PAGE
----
*Every one of those nine would eventually make it in to Cooperstown. That year saw the top four get in: Carl Hubbell, Frankie Frisch, Mickey Cochrane, and Lefty Grove. Fifth-place Pie Traynor and ninth-place Herb Pennock made it the next year (with Pennock somehow leapfrogging everyone on his way to the most votes), with sixth place Charlie Gehringer coming the year after that. Rabbit Maranville and Dizzy Dean wouldn’t make it until the early ‘50s. Overall, I’d say this ballot is much stronger than that one, and yet, the top seventeen finishers that year all found their way to the Hall eventually.

    But then…we discovered that Hoffman only missed by five votes, while Guerrero missed by fifteen. This marks the third time in four years that we’ve had a candidate miss by an extremely narrow margin like that, after Craig Biggio fell two votes shy back in 2014. And of course, if you go back just a few more years to 2010, you’ll find it happened again, with Bert Blyleven and Roberto Alomar missing 75% by five and eight votes, respectively. Clearly, this is not a rare issue.

    And what’s worse is that, given how crowded the ballot is, the 10-player limit on Hall ballots is what probably kept them out. Well, maybe not Alomar and Blyleven, given that 2010 was a little less crowded and they had other things going on, but certainly with the other three; after all, public ballots over on the tracker averaged 8.5 names. And Ryan even kept track of names columnist mentioned when they said they would have voted for more than 10 players. Hoffman has four votes, while Vlad has ten*. Given that we don’t know 40% of the ballots, and that not every full ballot that we know even listed eleventh choices, it’s basically a given they would have made it.

    *Eleven if you count Joe Posnanski, who wrote a good column on how hard it was to decide his final spot but wasn't included in the tracker's list.

    This has been a recurring issue, and everyone knows it, but the Hall refuses to do anything. It’s stupid to have players competing for votes when the question is simply “Are they worthy?”, and not “Are they more worthy than everyone else on this arbitrary ballot?”. But even dumber, the Hall has refused to compromise on this issue at all, shooting down a request from the BBWAA to moderately expand the ballot to twelve slots two years ago.

    Nothing about Hoffman or Guerrero will change next year. 75% of writers already think they’re deserving, which should be the most important thing. Instead, about 330 writers will need to waste at least 660 ballot slots (out of a possible ~4400) on guys that, for all intents and purposes, have already cleared the necessary requirements, ballot slots that could be better spread around to the other five players who cleared 45%, or the incredible class of newcomers (which includes Jim Thome, Chipper Jones, Scott Rolen, Andruw Jones, Johan Santana, and Omar Vizquel, among others), or the numerous players struggling at the bottom of the results who deserve more attention (like Larry Walker, Manny Ramirez, Billy Wagner*, etc….). All in all, 19 different players on next year’s ballot will have 50 or more career WAR, and that’s excluding Hoffman, Wagner, and Vizquel. With that much depth, we're going to need as many spare votes as possible.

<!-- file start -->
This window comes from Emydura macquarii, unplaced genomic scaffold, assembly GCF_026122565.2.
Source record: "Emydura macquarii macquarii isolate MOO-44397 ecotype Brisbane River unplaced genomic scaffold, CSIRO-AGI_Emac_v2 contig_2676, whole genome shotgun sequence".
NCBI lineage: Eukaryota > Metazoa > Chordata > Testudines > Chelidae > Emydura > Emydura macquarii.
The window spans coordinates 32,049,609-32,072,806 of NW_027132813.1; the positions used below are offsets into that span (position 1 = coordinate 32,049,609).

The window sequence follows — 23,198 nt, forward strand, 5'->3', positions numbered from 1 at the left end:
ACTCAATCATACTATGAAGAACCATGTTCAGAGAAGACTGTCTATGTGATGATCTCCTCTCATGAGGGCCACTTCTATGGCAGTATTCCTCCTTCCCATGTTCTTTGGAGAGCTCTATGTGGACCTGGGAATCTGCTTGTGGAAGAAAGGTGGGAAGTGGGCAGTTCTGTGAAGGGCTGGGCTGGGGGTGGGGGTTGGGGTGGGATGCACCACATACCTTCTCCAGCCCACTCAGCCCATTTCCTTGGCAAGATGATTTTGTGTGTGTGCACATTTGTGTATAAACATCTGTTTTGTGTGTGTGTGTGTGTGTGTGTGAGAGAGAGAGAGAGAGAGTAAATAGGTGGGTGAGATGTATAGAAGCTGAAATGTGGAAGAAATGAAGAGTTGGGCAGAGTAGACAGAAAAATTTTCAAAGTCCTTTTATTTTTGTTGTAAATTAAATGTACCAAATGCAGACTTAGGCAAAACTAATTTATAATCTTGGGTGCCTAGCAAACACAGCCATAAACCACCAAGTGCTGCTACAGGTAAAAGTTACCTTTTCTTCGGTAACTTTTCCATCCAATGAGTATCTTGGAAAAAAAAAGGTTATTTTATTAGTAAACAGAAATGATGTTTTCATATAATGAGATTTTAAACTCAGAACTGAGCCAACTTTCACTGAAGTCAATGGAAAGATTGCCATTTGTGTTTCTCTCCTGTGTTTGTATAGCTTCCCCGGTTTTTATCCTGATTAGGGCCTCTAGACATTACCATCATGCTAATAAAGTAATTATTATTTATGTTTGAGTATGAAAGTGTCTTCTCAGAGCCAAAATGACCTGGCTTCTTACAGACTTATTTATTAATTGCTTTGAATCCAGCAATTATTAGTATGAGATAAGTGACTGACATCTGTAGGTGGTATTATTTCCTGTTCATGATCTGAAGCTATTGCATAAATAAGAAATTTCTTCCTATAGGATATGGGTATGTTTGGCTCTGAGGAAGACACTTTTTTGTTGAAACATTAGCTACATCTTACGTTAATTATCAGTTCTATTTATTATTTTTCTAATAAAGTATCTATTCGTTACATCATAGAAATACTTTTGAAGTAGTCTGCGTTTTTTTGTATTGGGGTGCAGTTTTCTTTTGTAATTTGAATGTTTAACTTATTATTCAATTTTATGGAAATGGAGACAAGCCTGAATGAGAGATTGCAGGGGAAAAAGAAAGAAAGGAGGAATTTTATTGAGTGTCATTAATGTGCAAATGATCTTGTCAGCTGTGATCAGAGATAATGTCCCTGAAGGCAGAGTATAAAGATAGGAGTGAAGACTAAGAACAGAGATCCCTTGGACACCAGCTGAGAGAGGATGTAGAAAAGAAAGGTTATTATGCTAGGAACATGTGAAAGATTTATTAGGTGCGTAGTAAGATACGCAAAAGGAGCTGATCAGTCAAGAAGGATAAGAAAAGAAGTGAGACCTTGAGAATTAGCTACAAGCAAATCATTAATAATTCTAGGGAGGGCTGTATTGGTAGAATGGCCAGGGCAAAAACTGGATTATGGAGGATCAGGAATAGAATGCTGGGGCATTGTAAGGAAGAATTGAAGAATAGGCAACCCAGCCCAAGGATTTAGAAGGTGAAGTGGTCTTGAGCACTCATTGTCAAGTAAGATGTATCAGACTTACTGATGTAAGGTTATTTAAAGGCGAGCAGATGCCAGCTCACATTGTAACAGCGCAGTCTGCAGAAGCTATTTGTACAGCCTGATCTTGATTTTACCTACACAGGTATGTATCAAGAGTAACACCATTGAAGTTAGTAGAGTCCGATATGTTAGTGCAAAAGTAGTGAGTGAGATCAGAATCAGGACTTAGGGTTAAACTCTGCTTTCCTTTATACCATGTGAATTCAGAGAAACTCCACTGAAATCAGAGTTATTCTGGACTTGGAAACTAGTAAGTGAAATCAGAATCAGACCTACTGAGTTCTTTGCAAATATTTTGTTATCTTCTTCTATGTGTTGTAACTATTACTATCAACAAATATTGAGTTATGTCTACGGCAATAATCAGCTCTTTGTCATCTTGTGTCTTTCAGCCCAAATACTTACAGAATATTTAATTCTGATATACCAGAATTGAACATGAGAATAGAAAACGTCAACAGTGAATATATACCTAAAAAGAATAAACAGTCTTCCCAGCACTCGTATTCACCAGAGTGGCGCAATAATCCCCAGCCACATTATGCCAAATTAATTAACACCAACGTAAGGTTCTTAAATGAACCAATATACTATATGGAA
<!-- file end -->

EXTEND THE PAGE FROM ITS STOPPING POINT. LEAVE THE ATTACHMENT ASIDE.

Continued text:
*Let’s be honest, if Hoffman is going in, it’s very difficult to argue against Billy Wagner unless you reduce their cases to comparing save totals.

    Fewer votes being wasted on guys who “should” be in already means a greater chance that someone deserving falls off the ballot, or sees their case stall out (which, given the time limit has been reduced from fifteen years to ten, is much more urgent). It’s a waste of time for everyone involved, and there’s no good reason for this rule to exist. Baseball writers have historically been fairly resistant to change; when they’re proactively requesting fixes, something is massively wrong in the system.

    Saturday, January 7, 2017

    The 2017 Hall-of-Fame-a-Palooza (featuring over 20 guys up for induction, plus my ballot)

    When we last left off, I was writing about my thoughts on the Veterans Committee election, albeit a little late. It’s a shame, too, because maybe my random article on the internet would have filtered up to someone on the committee, and they could have shared it with the other fifteen voters to spread my wisdom. I should probably write about the BBWAA ballot before the results are announced to avoid a similar tragedy.

    The easiest way is to probably just look at last year’s ballot and look for what I would change. So, without further ado, last year’s ten-person ballot:

    Jeff Bagwell
    Barry Bonds
    Roger Clemens
    Jim Edmonds
    Edgar Martinez
    Mike Mussina
    Mike Piazza
    Tim Raines
    Curt Schilling
    Larry Walker

    Yep, I did the “don’t vote for Ken Griffey, Jr. because he’s a lock so you can spread the votes around”. Clearly, the BBWAA did not find my article last year, as Jim Edmonds couldn’t lock up the requisite votes to stick around another year. That, plus the election of Mike Piazza, freed up two spots for me this year, which is good, because we got four solid candidates in Ivan Rodriguez, Manny Ramirez, Vladimir Guerrero, and Jorge Posada. So, we can just add those names and be done with…

    Nope, never mind, I did that math wrong; four is more than two. I’m gonna have to do some parsing of the names. And I forgot all the holdovers I couldn’t vote for anyway; even with Alan Trammell and Mark McGwire aging off, there are still plenty of interesting names remaining.

    Let’s start with the most simplistic ranking: if we just line up everyone by Wins Above Replacement (WAR, Baseball-Reference edition), what does that top ten look like?